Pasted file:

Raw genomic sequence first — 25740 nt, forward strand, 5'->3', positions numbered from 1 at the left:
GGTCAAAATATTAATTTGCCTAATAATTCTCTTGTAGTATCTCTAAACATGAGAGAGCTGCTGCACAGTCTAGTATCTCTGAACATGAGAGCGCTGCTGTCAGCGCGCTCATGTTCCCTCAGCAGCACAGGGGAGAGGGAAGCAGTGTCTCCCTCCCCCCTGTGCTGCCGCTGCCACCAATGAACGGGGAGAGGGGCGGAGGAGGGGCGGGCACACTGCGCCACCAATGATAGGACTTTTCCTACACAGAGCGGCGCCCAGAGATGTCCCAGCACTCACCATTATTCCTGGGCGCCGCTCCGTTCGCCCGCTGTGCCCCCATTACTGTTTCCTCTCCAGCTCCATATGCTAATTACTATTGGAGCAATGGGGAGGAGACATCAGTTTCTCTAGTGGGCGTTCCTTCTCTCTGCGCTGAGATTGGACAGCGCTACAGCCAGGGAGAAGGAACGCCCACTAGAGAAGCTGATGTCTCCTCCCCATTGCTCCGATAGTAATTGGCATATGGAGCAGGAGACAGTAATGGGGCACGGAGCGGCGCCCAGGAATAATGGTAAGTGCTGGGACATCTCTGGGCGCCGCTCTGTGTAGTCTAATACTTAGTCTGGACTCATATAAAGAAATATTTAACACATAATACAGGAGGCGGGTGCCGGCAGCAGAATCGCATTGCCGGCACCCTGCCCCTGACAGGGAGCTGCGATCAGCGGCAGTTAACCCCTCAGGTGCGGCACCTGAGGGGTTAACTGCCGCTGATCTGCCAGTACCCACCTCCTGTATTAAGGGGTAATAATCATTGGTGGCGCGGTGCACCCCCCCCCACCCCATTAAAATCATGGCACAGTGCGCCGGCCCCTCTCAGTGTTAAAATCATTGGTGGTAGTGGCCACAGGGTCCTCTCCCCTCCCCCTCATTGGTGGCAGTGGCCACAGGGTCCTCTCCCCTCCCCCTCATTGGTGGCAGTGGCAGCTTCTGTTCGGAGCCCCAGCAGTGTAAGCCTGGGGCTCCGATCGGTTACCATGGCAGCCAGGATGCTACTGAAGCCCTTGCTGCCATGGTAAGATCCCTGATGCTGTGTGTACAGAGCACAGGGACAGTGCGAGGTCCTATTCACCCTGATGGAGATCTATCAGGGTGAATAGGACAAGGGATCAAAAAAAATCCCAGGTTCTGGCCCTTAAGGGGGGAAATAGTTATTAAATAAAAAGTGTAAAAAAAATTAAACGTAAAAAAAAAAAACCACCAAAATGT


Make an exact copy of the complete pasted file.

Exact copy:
Raw genomic sequence first — 25740 nt, forward strand, 5'->3', positions numbered from 1 at the left:
GGTCAAAATATTAATTTGCCTAATAATTCTCTTGTAGTATCTCTAAACATGAGAGAGCTGCTGCACAGTCTAGTATCTCTGAACATGAGAGCGCTGCTGTCAGCGCGCTCATGTTCCCTCAGCAGCACAGGGGAGAGGGAAGCAGTGTCTCCCTCCCCCCTGTGCTGCCGCTGCCACCAATGAACGGGGAGAGGGGCGGAGGAGGGGCGGGCACACTGCGCCACCAATGATAGGACTTTTCCTACACAGAGCGGCGCCCAGAGATGTCCCAGCACTCACCATTATTCCTGGGCGCCGCTCCGTTCGCCCGCTGTGCCCCCATTACTGTTTCCTCTCCAGCTCCATATGCTAATTACTATTGGAGCAATGGGGAGGAGACATCAGTTTCTCTAGTGGGCGTTCCTTCTCTCTGCGCTGAGATTGGACAGCGCTACAGCCAGGGAGAAGGAACGCCCACTAGAGAAGCTGATGTCTCCTCCCCATTGCTCCGATAGTAATTGGCATATGGAGCAGGAGACAGTAATGGGGCACGGAGCGGCGCCCAGGAATAATGGTAAGTGCTGGGACATCTCTGGGCGCCGCTCTGTGTAGTCTAATACTTAGTCTGGACTCATATAAAGAAATATTTAACACATAATACAGGAGGCGGGTGCCGGCAGCAGAATCGCATTGCCGGCACCCTGCCCCTGACAGGGAGCTGCGATCAGCGGCAGTTAACCCCTCAGGTGCGGCACCTGAGGGGTTAACTGCCGCTGATCTGCCAGTACCCACCTCCTGTATTAAGGGGTAATAATCATTGGTGGCGCGGTGCACCCCCCCCCACCCCATTAAAATCATGGCACAGTGCGCCGGCCCCTCTCAGTGTTAAAATCATTGGTGGTAGTGGCCACAGGGTCCTCTCCCCTCCCCCTCATTGGTGGCAGTGGCCACAGGGTCCTCTCCCCTCCCCCTCATTGGTGGCAGTGGCAGCTTCTGTTCGGAGCCCCAGCAGTGTAAGCCTGGGGCTCCGATCGGTTACCATGGCAGCCAGGATGCTACTGAAGCCCTTGCTGCCATGGTAAGATCCCTGATGCTGTGTGTACAGAGCACAGGGACAGTGCGAGGTCCTATTCACCCTGATGGAGATCTATCAGGGTGAATAGGACAAGGGATCAAAAAAAATCCCAGGTTCTGGCCCTTAAGGGGGGAAATAGTTATTAAATAAAAAGTGTAAAAAAAATTAAACGTAAAAAAAAAAAACCACCAAAATGT